If you’re a systems administrator, you may think of security as the task of installing security tools, configuring them to protect the latest threats, patching servers and endpoints, and re-imaging systems when they get a virus. It’s not a simple job, but its parameters are at least straightforward.
If you’re doing all that, however, you’re still doing only half your job. Some of the most effective cyberattacks you’ll ever encounter aren’t targeted at hardware or software – they’re targeted at people. Social engineering attacks often involve no more than a telephone or an email account.
Social engineering attacks go like this: First, an attacker will call or email a support desk and impersonate their target. They’ll say that they’ve forgotten their password, and they’ll usually concoct a believable story around this. They’ll use this to convince a customer service representative to change the target’s registered email address to an address belonging to the attacker, and then have a password reset token sent to that address. With that, the attacker will own the target’s account.
What’s your exposure to social engineering attacks?
Social engineering attacks work reliably and require no special programming skills. Technology known as VoIP spoofing allows the attacker to make their call appear to come from the target’s phone – this technology is widely available and also requires no special skills. As such it’s no surprise that the prevalence of these attacks is high and increasing. In 2017, 76% of information security professionals detected social engineering attacks via phone or email, with email being the primary vector. In 2018, that figure jumped to 83%.
This rise in social engineering and email phishing attacks has led to a concordant rise in high-profile incidents, with victims including:
The world’s largest asset manager was a victim in an attack by an environmental activist that fooled both The Financial Times and CNBC. Activists sent out an extremely convincing fake press release saying that the firm was pivoting to an environmentalist portfolio, causing a brief furor.
Users of digital wallets for a cryptocurrency known as Ethereum received phishing attacks disguised as fake error messages. These took the form of an email that prompted users to install a patch. Instead, the enclosed link would actually lead them to a compromised version of the wallet’s software that would let attackers harvest their digital earnings.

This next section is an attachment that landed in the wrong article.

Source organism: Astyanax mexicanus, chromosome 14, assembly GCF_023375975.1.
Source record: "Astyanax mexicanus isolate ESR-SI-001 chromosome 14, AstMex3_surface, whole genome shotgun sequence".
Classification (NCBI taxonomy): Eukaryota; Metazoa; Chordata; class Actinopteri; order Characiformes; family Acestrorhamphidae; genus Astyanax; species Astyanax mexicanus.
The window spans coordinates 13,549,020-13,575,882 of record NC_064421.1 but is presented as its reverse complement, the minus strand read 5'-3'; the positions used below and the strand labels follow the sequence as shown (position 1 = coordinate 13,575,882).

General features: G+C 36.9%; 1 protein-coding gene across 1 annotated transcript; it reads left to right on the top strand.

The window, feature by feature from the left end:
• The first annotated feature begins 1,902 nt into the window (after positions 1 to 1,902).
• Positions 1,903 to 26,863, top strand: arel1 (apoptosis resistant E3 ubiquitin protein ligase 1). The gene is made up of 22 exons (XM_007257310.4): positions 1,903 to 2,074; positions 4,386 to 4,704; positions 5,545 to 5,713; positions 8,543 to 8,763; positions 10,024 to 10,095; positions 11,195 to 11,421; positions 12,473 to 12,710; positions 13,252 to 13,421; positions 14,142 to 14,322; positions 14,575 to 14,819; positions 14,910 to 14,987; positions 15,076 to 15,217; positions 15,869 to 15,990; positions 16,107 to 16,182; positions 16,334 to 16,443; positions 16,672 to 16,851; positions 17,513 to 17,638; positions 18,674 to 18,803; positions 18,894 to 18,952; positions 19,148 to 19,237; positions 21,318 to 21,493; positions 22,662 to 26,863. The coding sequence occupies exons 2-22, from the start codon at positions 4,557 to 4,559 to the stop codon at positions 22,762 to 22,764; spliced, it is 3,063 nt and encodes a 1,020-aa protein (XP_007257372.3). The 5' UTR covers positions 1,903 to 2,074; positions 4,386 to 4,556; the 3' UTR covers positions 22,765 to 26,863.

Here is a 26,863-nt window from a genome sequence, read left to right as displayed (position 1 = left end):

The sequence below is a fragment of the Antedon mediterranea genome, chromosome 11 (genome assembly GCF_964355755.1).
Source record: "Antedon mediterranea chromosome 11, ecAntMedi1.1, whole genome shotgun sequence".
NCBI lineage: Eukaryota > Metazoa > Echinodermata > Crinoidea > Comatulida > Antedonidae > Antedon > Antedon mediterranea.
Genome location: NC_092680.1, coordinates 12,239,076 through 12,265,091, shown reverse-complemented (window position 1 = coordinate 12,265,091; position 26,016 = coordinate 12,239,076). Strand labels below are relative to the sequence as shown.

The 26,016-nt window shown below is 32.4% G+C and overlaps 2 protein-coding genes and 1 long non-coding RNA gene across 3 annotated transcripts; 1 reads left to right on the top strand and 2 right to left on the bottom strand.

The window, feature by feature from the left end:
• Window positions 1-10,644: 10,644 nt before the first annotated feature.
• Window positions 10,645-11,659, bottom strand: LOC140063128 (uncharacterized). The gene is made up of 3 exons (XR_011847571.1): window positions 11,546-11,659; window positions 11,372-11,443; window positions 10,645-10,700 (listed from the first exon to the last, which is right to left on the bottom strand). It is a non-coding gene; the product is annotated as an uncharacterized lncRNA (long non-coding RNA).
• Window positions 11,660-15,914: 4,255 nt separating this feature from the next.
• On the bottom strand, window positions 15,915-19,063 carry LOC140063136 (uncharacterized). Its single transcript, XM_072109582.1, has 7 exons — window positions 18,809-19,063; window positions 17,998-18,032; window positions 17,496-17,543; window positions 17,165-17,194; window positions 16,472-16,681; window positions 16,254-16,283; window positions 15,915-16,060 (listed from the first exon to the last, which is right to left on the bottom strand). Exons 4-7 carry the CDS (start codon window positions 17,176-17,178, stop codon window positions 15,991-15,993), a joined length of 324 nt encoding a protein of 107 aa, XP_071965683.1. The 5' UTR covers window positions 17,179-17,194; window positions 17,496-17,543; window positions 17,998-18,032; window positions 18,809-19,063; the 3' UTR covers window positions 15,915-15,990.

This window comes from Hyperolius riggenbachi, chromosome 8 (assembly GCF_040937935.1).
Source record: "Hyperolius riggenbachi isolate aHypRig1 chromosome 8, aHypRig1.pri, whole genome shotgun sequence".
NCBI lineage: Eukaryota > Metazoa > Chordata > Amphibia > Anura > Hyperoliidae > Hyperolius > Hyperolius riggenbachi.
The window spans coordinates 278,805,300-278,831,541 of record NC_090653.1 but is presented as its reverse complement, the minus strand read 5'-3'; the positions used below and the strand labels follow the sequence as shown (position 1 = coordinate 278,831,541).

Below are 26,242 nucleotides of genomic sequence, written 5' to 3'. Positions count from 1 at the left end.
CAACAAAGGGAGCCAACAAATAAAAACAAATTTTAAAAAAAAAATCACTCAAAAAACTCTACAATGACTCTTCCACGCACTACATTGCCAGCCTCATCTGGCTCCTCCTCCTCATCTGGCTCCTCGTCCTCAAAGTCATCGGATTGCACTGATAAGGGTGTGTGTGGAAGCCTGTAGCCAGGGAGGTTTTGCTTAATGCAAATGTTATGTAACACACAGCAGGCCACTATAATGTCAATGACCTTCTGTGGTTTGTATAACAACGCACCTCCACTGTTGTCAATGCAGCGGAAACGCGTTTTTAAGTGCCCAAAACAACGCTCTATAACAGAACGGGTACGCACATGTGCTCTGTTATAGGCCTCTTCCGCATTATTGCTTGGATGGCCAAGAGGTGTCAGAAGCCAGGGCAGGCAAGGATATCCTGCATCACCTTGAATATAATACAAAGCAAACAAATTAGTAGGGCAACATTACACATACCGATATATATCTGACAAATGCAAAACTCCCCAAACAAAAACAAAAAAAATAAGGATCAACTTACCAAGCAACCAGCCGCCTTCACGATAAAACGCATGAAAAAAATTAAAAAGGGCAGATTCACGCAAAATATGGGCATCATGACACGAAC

- Intelligence Agencies
Back in 2015, a teenaged hacker was able to call Verizon, find personal information belonging to John Brennan – then-director of the CIA – and steal access to his AOL email address. This address happened to contain sensitive information, including details from the director’s application for a security clearance. The hacker was even able to briefly speak with director Brennan on the phone. It took over two years before the attacker was found and arrested.
These incidents show how easy it is to wreak havoc using the simplest tools imaginable. Hackers can steal money, fool the media, and trick secrets out of the most powerful individuals on Earth using little more than a phone and an email address.
Defending yourself against social engineering attacks
There are two ways to defend yourself against social engineering attacks.
First of all, there’s technology. A solution known as DMARC (Domain-based Message Authentication, Reporting & Conformance) is designed to detect and quarantine emails that are spoofed, meaning that the address that’s apparent to the recipient isn’t the address that actually sent the email. Although this technology protects a brand’s consumers by ensuring that their emails can’t be used to do harm, adoption rates are very low – under 50% across all industries.
In addition to technology, there’s also policy – in this case, security awareness training. Here, security administrators train their workers by testing them against examples of faked emails. The goal is to make employees able to tell the difference between a faked email or the genuine article. Security awareness training is more than moderately effective – open rates of phishing emails decrease by 75% after security awareness training – but attackers still only need to fool one person to cause a breach.
At the end of the day, harm reduction and prompt incident response is going to do the most good against phishing and social engineering attacks. While a determined attacker has a very good chance of fooling employees with fake emails or spoofed phone calls, good administrators will still be able to detect account takeovers when they occur. Although it may be easy for attackers to steal user accounts, it’s still possible to limit the extent of the damage that they can cause.